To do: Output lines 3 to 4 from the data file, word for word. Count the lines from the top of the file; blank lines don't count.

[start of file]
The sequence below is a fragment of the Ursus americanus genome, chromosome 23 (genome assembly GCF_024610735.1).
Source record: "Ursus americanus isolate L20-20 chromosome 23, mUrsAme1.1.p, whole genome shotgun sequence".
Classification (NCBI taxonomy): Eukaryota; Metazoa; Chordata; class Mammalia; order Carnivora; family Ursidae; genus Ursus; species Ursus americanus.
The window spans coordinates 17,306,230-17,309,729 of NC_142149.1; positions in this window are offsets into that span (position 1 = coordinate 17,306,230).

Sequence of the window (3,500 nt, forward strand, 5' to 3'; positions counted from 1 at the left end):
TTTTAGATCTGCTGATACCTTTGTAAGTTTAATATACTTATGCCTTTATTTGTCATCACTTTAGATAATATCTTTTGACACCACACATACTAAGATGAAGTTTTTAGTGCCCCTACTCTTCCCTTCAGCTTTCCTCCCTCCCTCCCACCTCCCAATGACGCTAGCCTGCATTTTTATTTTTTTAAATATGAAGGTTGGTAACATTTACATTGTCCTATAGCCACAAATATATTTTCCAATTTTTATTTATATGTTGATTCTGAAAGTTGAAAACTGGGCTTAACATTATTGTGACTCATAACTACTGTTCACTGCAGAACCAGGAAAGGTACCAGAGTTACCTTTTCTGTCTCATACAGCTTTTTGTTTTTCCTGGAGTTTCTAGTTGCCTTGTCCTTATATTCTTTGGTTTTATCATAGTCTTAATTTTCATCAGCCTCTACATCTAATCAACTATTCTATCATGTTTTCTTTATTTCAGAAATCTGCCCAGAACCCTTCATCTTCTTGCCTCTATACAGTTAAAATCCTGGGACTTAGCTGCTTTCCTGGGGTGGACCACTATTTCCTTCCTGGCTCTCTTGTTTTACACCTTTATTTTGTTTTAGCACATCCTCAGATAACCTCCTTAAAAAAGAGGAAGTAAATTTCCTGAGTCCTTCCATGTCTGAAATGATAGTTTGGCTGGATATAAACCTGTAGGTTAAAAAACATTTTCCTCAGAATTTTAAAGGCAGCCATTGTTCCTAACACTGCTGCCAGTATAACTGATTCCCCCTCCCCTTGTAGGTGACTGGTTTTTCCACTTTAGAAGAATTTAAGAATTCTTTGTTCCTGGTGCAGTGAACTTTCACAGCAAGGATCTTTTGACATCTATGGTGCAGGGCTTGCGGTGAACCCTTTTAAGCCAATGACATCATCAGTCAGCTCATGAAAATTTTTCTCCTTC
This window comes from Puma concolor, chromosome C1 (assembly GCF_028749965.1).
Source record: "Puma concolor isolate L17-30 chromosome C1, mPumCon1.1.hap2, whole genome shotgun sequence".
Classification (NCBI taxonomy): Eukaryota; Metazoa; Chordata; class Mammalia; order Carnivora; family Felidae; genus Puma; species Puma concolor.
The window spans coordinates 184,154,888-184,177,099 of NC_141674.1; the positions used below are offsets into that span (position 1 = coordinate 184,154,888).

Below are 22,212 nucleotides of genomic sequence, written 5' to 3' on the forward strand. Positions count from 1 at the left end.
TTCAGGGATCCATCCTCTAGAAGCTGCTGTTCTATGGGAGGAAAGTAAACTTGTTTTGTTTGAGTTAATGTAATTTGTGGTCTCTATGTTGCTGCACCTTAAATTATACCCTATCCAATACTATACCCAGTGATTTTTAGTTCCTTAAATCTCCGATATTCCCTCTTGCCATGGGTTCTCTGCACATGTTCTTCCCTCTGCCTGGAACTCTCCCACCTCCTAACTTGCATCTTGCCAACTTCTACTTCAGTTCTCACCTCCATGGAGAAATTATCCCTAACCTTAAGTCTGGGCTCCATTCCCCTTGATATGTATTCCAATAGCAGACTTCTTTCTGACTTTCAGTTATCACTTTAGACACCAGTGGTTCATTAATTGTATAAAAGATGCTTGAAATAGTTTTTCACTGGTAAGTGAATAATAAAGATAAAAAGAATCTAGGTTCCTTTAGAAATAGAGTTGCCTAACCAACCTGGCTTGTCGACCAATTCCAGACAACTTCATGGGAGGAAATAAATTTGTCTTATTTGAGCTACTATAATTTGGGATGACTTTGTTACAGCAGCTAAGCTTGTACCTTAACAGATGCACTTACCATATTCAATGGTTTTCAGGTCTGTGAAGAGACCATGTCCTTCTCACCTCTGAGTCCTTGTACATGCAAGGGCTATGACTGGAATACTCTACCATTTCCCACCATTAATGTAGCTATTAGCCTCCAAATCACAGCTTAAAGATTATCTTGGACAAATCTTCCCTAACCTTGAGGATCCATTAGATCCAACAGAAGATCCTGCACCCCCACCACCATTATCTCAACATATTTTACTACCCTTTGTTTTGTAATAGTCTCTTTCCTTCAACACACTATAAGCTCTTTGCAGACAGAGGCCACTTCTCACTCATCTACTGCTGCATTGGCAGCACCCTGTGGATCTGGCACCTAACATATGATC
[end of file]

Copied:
Classification (NCBI taxonomy): Eukaryota; Metazoa; Chordata; class Mammalia; order Carnivora; family Ursidae; genus Ursus; species Ursus americanus.
The window spans coordinates 17,306,230-17,309,729 of NC_142149.1; positions in this window are offsets into that span (position 1 = coordinate 17,306,230).